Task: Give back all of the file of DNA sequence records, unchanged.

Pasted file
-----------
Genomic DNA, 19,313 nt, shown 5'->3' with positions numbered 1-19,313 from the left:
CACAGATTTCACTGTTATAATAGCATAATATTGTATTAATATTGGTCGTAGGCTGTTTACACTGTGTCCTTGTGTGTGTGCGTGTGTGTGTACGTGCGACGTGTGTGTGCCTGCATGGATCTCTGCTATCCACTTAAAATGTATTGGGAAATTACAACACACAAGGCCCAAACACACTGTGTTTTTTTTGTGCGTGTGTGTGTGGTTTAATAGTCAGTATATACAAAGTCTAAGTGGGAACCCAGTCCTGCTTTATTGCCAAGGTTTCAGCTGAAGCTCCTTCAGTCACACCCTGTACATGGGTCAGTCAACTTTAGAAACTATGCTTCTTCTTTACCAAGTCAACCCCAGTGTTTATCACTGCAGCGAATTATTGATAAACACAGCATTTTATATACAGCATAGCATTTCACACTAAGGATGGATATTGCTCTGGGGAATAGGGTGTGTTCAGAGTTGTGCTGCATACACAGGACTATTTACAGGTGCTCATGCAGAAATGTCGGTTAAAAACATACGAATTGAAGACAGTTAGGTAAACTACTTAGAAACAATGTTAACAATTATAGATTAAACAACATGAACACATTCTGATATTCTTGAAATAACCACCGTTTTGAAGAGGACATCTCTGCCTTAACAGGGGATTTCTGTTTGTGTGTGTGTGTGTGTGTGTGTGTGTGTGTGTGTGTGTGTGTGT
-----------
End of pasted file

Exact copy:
Genomic DNA, 19,313 nt, shown 5'->3' with positions numbered 1-19,313 from the left:
CACAGATTTCACTGTTATAATAGCATAATATTGTATTAATATTGGTCGTAGGCTGTTTACACTGTGTCCTTGTGTGTGTGCGTGTGTGTGTACGTGCGACGTGTGTGTGCCTGCATGGATCTCTGCTATCCACTTAAAATGTATTGGGAAATTACAACACACAAGGCCCAAACACACTGTGTTTTTTTTGTGCGTGTGTGTGTGGTTTAATAGTCAGTATATACAAAGTCTAAGTGGGAACCCAGTCCTGCTTTATTGCCAAGGTTTCAGCTGAAGCTCCTTCAGTCACACCCTGTACATGGGTCAGTCAACTTTAGAAACTATGCTTCTTCTTTACCAAGTCAACCCCAGTGTTTATCACTGCAGCGAATTATTGATAAACACAGCATTTTATATACAGCATAGCATTTCACACTAAGGATGGATATTGCTCTGGGGAATAGGGTGTGTTCAGAGTTGTGCTGCATACACAGGACTATTTACAGGTGCTCATGCAGAAATGTCGGTTAAAAACATACGAATTGAAGACAGTTAGGTAAACTACTTAGAAACAATGTTAACAATTATAGATTAAACAACATGAACACATTCTGATATTCTTGAAATAACCACCGTTTTGAAGAGGACATCTCTGCCTTAACAGGGGATTTCTGTTTGTGTGTGTGTGTGTGTGTGTGTGTGTGTGTGTGTGTGTGTGTGT